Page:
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Restoring recordings and list to Humax PVR 9200T

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    ergolargo

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    This post is a follow-up to the thread I started here:

    https://myhumax.org/forum/topic/procedure-for-creating-recording-list-in-humaxrw?replies=1#post-53778

    containing my query about salvaging the recordings from a Humax PVR9200T, after the recording list was lost when this Humax box crashed while the recordings list was open.

    Just for the sake of completeness, and in case it might help any other Humax novices who experience the 'logical' disk corruption that causes the recordings list to disappear, I should like to report back with a summary of the process that I successfully used on a Windows system to restore the recordings onto the list in the Humax menu system, based on the advice received in the above thread, but also incorporating the changes necessary to include the original program titles. Be warned though, it is quite a long read, but this is because I wanted to include everything to make it a full comprehensive procedure that can be followed from start to finish! Of course, this advice is provided on an advisory basis, with all the usual disclaimers in the unlikely event that something goes wrong with your Humax disk! I documented the procedure as I went along in case I needed to remember it myself in future, and I thought that it might be useful to post the procedure in a separate thread in case others might ever want to find it.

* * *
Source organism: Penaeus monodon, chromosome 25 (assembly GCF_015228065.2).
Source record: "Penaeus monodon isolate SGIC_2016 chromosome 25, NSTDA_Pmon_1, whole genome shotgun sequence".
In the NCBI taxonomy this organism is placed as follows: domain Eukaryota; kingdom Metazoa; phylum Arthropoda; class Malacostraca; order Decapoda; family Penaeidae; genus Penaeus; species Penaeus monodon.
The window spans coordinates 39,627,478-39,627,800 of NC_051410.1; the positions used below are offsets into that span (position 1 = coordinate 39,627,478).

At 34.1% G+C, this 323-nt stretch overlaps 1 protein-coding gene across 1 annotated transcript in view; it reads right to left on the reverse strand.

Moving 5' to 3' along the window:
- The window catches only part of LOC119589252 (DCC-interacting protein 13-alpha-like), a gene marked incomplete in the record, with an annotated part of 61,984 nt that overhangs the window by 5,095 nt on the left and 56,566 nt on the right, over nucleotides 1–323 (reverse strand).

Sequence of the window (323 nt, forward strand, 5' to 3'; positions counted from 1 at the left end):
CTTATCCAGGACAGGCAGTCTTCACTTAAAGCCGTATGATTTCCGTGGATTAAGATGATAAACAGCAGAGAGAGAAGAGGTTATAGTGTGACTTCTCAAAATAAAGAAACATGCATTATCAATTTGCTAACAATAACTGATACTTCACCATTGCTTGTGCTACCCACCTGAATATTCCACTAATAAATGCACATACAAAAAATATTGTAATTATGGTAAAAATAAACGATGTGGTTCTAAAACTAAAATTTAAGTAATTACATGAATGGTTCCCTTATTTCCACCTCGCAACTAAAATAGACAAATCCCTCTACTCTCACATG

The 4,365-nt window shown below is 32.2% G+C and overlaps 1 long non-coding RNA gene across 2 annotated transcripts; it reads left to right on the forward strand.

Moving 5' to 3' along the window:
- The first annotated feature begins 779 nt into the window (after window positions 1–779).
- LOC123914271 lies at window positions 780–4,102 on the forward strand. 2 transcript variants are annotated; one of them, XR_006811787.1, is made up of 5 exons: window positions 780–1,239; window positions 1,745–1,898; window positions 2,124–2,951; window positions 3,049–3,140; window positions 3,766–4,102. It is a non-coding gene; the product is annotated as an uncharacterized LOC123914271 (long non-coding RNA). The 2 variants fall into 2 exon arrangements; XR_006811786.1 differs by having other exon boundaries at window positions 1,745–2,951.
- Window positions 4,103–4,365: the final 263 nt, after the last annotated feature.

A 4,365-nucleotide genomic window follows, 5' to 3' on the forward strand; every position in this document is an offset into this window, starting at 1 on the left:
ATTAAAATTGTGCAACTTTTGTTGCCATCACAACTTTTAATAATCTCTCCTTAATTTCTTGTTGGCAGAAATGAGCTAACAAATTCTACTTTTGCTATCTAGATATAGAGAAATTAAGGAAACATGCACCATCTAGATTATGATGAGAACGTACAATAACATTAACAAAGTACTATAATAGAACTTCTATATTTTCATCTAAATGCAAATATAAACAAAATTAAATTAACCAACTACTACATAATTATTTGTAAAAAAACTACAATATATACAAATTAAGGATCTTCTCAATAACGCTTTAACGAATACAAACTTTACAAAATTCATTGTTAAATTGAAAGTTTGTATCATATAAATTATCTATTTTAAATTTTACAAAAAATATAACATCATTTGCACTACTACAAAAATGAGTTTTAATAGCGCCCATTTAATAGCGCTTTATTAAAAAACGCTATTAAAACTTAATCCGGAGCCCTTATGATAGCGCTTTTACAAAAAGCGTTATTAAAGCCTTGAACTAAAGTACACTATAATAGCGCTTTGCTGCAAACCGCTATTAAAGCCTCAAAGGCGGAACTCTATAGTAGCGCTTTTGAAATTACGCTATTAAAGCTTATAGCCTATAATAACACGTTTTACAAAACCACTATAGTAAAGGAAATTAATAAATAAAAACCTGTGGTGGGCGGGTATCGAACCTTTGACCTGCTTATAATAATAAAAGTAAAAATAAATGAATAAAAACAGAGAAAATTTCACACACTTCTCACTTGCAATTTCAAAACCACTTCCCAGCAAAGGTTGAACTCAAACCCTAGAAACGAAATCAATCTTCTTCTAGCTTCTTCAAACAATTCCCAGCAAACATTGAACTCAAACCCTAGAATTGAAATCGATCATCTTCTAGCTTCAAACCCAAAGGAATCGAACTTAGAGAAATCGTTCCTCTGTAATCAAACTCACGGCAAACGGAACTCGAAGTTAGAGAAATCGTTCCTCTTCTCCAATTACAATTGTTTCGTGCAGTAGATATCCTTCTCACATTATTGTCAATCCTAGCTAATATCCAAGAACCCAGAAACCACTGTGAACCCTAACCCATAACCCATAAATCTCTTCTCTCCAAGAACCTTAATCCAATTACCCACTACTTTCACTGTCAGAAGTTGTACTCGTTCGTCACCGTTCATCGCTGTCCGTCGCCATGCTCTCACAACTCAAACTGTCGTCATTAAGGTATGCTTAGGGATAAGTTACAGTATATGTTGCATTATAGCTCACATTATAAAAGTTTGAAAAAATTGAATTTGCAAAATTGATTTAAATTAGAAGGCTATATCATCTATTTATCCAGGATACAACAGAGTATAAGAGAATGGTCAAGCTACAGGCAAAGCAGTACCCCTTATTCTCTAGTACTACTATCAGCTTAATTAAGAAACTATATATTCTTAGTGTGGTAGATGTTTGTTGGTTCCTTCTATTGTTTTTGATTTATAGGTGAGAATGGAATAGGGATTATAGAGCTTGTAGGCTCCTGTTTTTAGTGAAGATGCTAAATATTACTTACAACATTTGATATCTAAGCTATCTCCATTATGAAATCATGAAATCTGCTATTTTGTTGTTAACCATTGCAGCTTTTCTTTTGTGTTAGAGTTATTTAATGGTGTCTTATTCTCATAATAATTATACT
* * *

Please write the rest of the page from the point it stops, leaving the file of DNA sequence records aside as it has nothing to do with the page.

Just to clarify, my original query was about finding a way to restore the names that appear in the recordings list, which are omitted when following the default restore procedure with the humaxrw and ts2hrw tools, during which procedure the original program names are replaced by a list of 'recover' type names, which are impossible to distinguish without going in to view the recording. This is because unfortunately, when the ts2hrw tool is used to create the new set of hre files, it does not automatically update each hre file with meaningful program titles, the idea being that this must be done manually using the Humax interface and remote control after the restore is completed. My motivation was to do the renaming during the restore process, to avoid having to use the Humax interface, which you may or may not agree would be an extremely tedious way of doing the renaming. It should be said that my method is also still relatively tedious, and would probably take at least a whole day to carry out, not even including all of the transfer times back and forth from the disk, but I am sure this is much quicker than the extra time required for doing it all by Humax remote control, especially while people are nagging you for hogging the telly for so long! It was definitely more practical in my case anyway: for my box, which turned out to have a 320GB disk nearly full of over 300 recordings, I think I just would not have bothered otherwise - but I appreciate that many would just not bother doing my procedure either, which as I present it here probably has scope for improvement with further automation, especially at the last hre file stage, as will be clear later.